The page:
Friday, July 16, 2010

July 2010 J.A.P.

A new round of journals is out, so let's start with the June issue of the Journal of Applied Psychology.

First up, Schleicher et al. looked at whether there were demographic differences in how much candidate scores improved upon retesting. Turns out there were several. Whites showed larger improvements than Blacks or Hispanics on several assessments, particularly on written tests. Women and applicants under 40 showed greater improvements than men and applicants 40+. Implications? In some situations allowing applicants to retest may exacerbate adverse impact.

Next, an important piece by Aguinis et al. (that you can read here) about test bias. This follows on the heels of the June IOP articles on the same topic and seems to represent a resurgence of interest in a topic that seemed dormant. In this article the authors report the results of a very large Monte Carlo simulation (billions and billions of data points) where they found that if bias is measured using slope-based techniques, it's likely to go undetected, and intercept-based bias favoring minority group members is likely to be found when in fact it does not exist. This study, combined with points made in the IOP article suggest that some of the "established" conclusions regarding test bias may not be as solid as we thought.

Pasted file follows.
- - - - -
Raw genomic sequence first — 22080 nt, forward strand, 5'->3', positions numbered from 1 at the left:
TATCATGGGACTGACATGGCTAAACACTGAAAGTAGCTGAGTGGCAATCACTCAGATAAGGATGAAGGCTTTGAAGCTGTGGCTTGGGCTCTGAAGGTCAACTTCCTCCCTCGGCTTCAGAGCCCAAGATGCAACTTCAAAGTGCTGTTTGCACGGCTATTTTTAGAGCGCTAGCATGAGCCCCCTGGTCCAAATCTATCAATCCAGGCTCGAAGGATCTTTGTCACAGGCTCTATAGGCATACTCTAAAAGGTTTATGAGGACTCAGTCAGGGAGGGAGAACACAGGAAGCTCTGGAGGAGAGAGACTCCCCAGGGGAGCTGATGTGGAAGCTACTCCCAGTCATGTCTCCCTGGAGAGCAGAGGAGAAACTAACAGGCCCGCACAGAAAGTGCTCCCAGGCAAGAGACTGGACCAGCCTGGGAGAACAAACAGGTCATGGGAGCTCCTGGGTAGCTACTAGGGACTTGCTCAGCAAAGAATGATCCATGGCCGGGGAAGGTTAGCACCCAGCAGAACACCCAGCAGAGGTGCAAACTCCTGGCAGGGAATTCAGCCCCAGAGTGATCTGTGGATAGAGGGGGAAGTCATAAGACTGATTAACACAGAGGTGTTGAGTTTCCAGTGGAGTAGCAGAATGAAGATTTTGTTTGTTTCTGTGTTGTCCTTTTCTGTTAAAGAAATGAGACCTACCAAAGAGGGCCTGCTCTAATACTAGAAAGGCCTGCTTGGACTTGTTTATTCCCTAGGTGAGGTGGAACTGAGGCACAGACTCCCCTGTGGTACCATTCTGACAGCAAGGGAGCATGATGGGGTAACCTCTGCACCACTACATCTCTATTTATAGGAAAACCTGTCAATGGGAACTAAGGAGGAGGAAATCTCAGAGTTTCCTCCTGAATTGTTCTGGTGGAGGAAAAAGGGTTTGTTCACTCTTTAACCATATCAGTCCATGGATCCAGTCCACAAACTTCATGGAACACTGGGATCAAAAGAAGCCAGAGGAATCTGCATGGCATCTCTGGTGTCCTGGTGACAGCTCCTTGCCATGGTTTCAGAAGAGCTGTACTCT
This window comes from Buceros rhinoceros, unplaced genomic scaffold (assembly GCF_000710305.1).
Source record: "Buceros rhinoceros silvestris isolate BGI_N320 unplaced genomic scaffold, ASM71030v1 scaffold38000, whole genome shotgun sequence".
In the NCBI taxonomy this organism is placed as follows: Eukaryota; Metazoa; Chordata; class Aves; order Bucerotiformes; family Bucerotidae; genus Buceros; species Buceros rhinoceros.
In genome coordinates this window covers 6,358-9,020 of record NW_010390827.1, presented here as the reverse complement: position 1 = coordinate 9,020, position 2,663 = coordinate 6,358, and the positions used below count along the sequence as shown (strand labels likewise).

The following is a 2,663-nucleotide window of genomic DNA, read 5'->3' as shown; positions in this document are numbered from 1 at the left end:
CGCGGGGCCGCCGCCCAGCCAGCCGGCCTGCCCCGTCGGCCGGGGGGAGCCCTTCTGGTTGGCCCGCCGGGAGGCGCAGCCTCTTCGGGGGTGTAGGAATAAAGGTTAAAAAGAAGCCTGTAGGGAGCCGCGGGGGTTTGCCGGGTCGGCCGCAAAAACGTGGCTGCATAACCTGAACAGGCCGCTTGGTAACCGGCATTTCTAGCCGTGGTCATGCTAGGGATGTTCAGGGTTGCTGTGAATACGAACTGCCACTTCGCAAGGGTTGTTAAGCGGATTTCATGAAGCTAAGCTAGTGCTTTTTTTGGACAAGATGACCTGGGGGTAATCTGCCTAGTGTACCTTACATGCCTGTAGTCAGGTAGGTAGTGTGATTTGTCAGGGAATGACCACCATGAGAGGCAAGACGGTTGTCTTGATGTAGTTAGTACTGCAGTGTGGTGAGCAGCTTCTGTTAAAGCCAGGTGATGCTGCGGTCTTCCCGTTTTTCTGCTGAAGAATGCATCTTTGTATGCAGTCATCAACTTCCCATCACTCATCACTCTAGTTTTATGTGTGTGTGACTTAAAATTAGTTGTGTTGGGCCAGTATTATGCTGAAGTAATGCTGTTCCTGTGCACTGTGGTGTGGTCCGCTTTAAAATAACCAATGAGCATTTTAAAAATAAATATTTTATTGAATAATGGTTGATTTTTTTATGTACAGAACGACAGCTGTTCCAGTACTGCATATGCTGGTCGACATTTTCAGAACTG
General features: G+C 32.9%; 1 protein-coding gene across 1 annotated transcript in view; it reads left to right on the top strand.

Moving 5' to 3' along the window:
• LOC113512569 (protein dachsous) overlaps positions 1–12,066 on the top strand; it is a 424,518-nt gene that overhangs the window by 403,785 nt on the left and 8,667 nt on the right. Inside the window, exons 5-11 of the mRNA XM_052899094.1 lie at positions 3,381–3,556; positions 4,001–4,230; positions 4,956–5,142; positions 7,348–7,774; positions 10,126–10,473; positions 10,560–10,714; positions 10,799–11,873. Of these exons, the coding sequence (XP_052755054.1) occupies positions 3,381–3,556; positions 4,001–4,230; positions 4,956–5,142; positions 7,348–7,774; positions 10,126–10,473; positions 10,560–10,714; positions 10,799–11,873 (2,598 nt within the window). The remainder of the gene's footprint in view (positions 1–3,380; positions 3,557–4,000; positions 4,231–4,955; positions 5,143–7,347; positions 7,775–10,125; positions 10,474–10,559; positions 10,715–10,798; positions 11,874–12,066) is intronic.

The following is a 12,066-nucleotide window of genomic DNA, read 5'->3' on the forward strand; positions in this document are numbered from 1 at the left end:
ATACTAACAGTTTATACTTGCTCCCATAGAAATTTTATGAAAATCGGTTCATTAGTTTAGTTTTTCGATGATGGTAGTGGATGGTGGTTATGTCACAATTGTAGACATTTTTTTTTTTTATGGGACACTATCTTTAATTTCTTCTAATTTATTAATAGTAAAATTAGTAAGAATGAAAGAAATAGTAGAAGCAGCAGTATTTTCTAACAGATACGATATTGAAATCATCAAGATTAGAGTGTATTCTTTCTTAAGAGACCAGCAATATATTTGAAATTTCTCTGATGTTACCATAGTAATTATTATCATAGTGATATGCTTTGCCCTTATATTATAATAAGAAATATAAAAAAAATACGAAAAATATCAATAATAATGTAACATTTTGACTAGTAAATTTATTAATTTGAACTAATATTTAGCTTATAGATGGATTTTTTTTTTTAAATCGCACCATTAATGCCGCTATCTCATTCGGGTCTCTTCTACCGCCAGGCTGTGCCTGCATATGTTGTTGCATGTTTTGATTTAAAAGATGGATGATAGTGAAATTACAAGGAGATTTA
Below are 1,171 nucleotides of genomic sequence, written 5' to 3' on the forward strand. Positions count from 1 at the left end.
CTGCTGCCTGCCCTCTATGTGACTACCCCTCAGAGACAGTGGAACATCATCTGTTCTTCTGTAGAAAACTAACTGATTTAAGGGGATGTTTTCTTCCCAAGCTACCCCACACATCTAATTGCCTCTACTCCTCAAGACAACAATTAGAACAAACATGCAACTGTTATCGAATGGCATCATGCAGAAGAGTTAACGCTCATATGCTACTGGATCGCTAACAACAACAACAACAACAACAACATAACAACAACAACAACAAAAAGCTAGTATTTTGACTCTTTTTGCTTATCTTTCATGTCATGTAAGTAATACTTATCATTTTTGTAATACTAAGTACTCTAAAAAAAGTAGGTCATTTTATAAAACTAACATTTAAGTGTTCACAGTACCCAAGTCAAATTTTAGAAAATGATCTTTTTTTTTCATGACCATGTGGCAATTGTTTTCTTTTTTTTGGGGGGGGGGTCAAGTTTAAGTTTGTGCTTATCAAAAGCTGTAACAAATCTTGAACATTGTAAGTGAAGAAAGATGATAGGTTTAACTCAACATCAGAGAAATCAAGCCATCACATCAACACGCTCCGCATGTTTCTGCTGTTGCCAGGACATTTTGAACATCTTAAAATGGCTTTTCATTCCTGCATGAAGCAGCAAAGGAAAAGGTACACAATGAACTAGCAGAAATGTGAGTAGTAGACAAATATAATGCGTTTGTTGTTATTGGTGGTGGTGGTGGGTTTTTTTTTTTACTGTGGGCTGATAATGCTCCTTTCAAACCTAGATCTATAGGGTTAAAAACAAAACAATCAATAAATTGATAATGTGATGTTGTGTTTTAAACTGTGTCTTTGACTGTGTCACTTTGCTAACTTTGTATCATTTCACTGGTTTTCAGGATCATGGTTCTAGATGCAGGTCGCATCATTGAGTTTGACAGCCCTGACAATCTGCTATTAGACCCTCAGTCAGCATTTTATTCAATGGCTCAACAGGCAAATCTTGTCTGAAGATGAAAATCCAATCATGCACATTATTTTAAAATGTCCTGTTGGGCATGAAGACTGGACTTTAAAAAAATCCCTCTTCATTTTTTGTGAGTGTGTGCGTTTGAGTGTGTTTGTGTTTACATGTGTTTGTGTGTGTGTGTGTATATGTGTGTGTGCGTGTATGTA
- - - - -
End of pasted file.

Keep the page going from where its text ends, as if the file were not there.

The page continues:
Third, for those of you interested in differential functioning (of items or scales), you should check out the piece by Adam Meade where he presents a taxonomy of potential differential functioning effect sizes and also describes a software program created for computing the indices and graphing differential functioning.

Next, a piece by Wang et al. on locus of control. Importantly, they found that when locus of control (LOC) is specific to work-related issues, there are stronger correlations between LOC and work-related criteria such as job satisfaction and commitment. Similarly, when LOC is defined more broadly to include non-work issues, there are some stronger correlations with non-work criteria such as life satisfaction. Implications? Much like research on personality items, specifying a work-related context would seem to increase the predictive power of LOC measures.

Last but not least, an important article on counterproductive work behavior (CWB) and organizational citizenship behavior (OCB) by Spector, et al. CWB and OCB seem like they should be opposites of each other--one demonstrated by disengaged, unhappy workers, the other by engaged, happy ones--right? Not so fast. The authors report the results of an experiment that suggest that the concepts are unrelated and do not necessarily have opposite relationships with other variables. The authors also recommend that when measuring these behaviors, frequency of performance be used rather than level of agreement.

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